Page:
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3.

But I don’t want to talk about that. It wasn’t degrading, it wasn’t a revelation from the Goddesses, it wasn’t—well, like I said, I don’t want to talk about that.

I wake up in the wee hours and I’m kind of disgusted but just a little thrilled with myself and a tiny bit concerned about what might come of it emotionally (but nothing’s going to come of it in any other way because, well, Mom did teach me about potions). And here I am talking about it, which I don’t want to do. So I get my clothes together and slip on out, leaving him (well, someone, it could have been anyone really) snoring in his bed, and I get back to the shop and get a few more hours of good sleep before I have to get up and get some work in.

I am at this point seventeen years of age. My birthday is in December: it’s the fifteenth, in case you’re thinking of buying me something. So I’m almost eighteen. I always assumed eighteen-year-old people knew what the hell was going on. I thought maybe someone takes them aside and explains it all. I need that, because I have never been so confused. It’s not like I’m torn between opposite pulls of my many desires. It’s more like I’m standing there with all these ropes attached to me waiting for any of them to pull me at all.

I really want another shot at Valen. I mean, it’s personal. I’ve been in there twice and lost five people, well, lost six, I suppose, because lost is what Barb is. Given that I feel very strongly about it, it’s curious how little actual desire I have to do anything about it. I could work and go to school for as long a time period as I am capable of imagining—that would be fine. But I’m absolutely firm that I am not going to do either of those things forever. Would I like some loving? Maybe a handsome man in my life? Yes, please. Two seems not too many. Do I want any of the men currently available? Well, Fenric’s out of the picture. Gurth is nice, but he’s a warrior and one thing I know about warriors is that they inevitably get shot dead by goblins, unless they fall prey to hypnotic-eyed monsters whose mouths don’t open the right way. Then there’s Yanos.

The number of mutually perpendicular ways I feel about Yanos is way more than I can keep in my conscious mind at once.

But I’m not thinking about that.

So I take the day and work in the shop and manage to get to my History of Magic class. Professor Shmoke, who wears his black robe open in front to show off his plain grey tunic with a cannabis leaf stitched on it, and work pants, has started to notice me, so I have to up my attendance and my preparation. Do I have an opinion about the Stifling Peace and the Three Word Rule? Indeed I do! He’s so happy with me. After class I stop by my Magical Algebra prof’s office and find her in: Azalea Bund. I apologize for missing class, but I know better than to bother with a creative excuse. She gives me the homework: a scroll with a bunch of glyph-like puzzle problems to solve.

I happily stay home and work those problems and read up more on the Stifling Peace and how the Leodians tried to get around it. I get some more potions fixed up. I fix up a batch of contraceptive potion for my own use, just in case.

The next day I work all day and make it out for my Glyphs class. Oh, how I love glyphs. I could copy those things all day, especially when I think of how it felt to have an arrow pulled out of my stomach, or what diseases a guy who gets around like Yanos must have. I go home and volunteer to keep the shop open all evening. I make a charm sale, and then two people come in, about the fourth hour of evening, just as I’m thinking of locking up so I can go back and study and make potion blank.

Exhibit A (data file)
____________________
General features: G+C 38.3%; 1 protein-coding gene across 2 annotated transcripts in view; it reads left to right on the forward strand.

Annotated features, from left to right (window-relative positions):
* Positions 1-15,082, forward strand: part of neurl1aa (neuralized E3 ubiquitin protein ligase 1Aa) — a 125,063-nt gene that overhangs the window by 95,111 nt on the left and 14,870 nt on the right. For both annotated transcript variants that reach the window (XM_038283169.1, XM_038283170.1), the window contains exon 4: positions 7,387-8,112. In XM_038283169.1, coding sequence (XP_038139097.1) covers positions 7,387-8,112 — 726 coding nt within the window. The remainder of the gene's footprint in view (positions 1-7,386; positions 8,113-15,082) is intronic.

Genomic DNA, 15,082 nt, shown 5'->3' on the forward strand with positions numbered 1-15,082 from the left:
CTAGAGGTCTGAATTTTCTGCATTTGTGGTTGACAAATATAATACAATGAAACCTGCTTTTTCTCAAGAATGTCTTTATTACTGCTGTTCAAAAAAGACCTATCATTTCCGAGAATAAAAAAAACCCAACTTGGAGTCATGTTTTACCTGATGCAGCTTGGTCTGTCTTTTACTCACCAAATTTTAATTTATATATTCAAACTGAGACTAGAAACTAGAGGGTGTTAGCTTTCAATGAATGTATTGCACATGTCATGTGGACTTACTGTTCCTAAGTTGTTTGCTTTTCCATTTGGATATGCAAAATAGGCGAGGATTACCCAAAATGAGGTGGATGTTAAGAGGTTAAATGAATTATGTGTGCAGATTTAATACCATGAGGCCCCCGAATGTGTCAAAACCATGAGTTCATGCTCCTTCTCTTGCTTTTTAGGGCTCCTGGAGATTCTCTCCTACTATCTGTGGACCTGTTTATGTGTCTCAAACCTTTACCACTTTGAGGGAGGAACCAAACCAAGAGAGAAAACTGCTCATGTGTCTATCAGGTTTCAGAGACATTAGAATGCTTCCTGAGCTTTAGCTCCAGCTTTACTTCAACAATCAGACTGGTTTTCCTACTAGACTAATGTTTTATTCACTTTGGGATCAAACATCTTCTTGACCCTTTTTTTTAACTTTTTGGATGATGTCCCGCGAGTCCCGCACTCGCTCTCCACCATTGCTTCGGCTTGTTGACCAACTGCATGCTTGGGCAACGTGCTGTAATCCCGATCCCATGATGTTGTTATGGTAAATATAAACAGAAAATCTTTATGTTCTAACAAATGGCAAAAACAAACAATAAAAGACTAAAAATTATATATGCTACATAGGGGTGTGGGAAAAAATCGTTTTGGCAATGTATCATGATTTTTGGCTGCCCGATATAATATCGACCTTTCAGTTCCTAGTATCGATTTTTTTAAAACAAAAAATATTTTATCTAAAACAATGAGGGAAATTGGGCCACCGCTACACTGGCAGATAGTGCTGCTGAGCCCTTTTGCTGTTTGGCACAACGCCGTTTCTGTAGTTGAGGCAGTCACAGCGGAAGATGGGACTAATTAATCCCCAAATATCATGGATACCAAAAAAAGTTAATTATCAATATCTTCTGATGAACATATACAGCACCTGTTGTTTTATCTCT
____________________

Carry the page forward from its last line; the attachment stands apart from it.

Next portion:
They’re a man and a woman. She’s in a sort of novice nun outfit, except for the belt with some pouches and two knives. He’s got a hood and some very quiet boots, and something about him makes me keep an eye on the charms and trinkets we have on display.

“Oh, it’s you,” I say.

“Oh, it’s you,” Janet echoes me. “Fenric, I think she’s glad to see us.”

“You poor thing,” says Fenric. “Mummy is making you work all day and all night. What’re you studying? History of Magic?”

“It’s actually very interesting,” I say.

“Oh, I’m sure. Has Shmoke told you about the Quest of the Golden Bowl? That’s history.”

“Actually,” I say, “there are days when that’s mostly what he talks about. But there’s one difference between that and the Lapis Circlet.”

“Oh, what’s that?”

“I’ve seen the Golden Bowl. Shmoke has the Golden Bowl. They succeeded.”

“Right,” says Janet. “And do you know why? Because they kept at it.”

I don’t bother to retort. She’s right, and so am I. Shmoke has told us all about all the adventures he and his friends had once upon a time. He can still rattle off the names of all the ones who died along the way. And the ones who went on to be great wizards, and the one who wound up being Queen Daphne I. I’m trying to imagine the Emperor Fenric, or Janet with a time warrior ring. Or Lord Yanos. Or me with a time warrior ring.

“Look,” says Fenric, “we’re going back. We’re not sure when. We have Zelin, Yanos, Gurth. We need a magical practitioner. You’re an Enchantress now. You’re what we need.”

“What spell did you pick up?” asks Janet. “A damage spell?”

“No,” I say defiantly. “The lock spell.”

“Oh,” she says, “that’ll be useful. Where would that be useful? Trying to think. Oh, that’s right. The Dungeon of Valen.”

“So you’re going,” says Fenric. “Put her down on your list, Jan.”

“Already did, Fen,” she replies. They throw a matching pair of smiles at me, then swing around and leave without even stealing anything.

 

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